It includes a second randomization between experimental and control treatment in the non-biomarker guided strategy arm.
Alternative names: Biomarker-strategy designs with a randomized control, Modified marker-based strategy designs (for predictive biomarkers), Biomarker-strategy designs with randomized control, Marker-based designs with randomization in the non-marker-based arm, Marker-based strategy designs II, Marker-strategy designs, Augmented strategy designs, Trial designs allowing the evaluation of both the treatment and the marker effect
In cases where we want to know whether the biomarker is not only prognostic but also predictive, these designs are preferable as compared to the Biomarker-Strategy Designs with Biomarker Assessment in the Control Arm and the Biomarker-Strategy Designs without Biomarker Assessment in the Control Arm.
- The clinical utility of the biomarker is evaluated by comparing treatment effect between the biomarker-based strategy arm and non-biomarker-based strategy arm.
Sample size Formula
is referred to the required total number of events (time-to-event outcome), ratio between the two treatment arms (experimental:control) is assumed, , denote the median survival for biomarker-positive and biomarker-negative patients receiving control and experimental treatments respectively.
is referred to the required total sample size (continuous clinical endpoints), ratio between the two treatment arms (experimental:control) is assumed, denotes the mean response from the non-biomarker-based strategy arm, denotes the variance of response for the non-biomarker-based strategy arm respectively.
is referred to the required total number of patients per arm (binary outcome), is the expected response rate in the non biomarker-based strategy arm and , the expected response rate can be found by calculating the formula , denotes the marginal effect of treatment A (experimental treatment).
- These designs have the ability to inform researchers about the potential superiority of the control treatment in the whole population or among a particular biomarker-defined subpopulation.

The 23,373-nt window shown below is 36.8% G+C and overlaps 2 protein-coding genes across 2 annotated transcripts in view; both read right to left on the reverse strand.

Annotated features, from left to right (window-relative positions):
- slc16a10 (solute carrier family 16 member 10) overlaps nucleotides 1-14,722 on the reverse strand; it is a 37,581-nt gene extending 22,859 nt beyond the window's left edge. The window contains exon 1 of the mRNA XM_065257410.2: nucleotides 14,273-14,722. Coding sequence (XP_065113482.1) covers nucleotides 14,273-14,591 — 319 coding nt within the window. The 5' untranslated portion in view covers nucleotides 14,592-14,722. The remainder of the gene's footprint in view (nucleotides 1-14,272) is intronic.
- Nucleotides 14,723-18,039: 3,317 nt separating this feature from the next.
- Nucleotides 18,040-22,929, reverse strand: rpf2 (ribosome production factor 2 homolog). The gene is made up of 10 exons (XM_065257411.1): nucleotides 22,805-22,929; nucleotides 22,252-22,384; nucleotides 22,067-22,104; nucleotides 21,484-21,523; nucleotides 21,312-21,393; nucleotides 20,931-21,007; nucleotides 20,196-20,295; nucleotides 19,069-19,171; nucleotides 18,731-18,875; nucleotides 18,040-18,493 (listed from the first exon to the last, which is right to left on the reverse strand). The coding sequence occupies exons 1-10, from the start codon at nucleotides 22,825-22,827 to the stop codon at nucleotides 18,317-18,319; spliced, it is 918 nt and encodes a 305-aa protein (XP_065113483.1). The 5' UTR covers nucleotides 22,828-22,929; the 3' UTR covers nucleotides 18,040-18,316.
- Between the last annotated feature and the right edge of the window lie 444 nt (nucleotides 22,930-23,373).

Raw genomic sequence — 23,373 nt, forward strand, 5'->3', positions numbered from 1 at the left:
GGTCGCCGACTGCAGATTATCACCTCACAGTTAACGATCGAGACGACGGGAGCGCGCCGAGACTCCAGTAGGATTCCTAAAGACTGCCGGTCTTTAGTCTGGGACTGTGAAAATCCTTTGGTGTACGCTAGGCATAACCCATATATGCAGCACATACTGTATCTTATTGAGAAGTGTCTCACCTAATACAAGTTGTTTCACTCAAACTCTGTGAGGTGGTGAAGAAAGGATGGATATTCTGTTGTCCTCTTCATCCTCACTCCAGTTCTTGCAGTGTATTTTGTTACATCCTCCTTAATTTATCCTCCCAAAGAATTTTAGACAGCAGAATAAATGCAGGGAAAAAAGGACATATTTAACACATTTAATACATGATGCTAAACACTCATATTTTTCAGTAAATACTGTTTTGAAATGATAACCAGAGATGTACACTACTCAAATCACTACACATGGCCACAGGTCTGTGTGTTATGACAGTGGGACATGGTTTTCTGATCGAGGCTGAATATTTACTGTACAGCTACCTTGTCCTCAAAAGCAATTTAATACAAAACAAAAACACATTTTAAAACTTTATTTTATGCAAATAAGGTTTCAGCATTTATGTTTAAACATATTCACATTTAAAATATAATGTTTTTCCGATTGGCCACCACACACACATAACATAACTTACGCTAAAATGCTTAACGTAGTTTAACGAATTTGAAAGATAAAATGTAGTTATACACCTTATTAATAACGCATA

- Able to inform us whether the biomarker is prognostic or predictive.
- Allow clarification of whether the results which indicate efficacy of the biomarker-directed approach to treatment are caused due to a true effect of the biomarker status or to an improved treatment irrespective of the biomarker status.
- Galanis et al., 2011 [Google Scholar stated that these designs can be attractive when evaluating multiple biomarkers or the predictive value of molecular profiling between several treatment options is to be assessed. Also, Freidlin and Korn, 2010 [Google Scholar] claimed that these biomarker-strategy designs should be used only if researchers want to evaluate a complex biomarker-guided strategy with a variety of treatment options or biomarker categories.
- Generally require a larger sample size as compared to the marker-stratified designs.
- Biomarker-positive and biomarker-negative subpopulations might be more imbalanced as compared with the first type of biomarker-strategy designs due to the fact that the randomization to different treatment strategies is performed before the evaluation of the biomarker status (balancing the randomization is useful to ensure that all randomized patients have tissue available). This can happen especially when the number of patients is very small.
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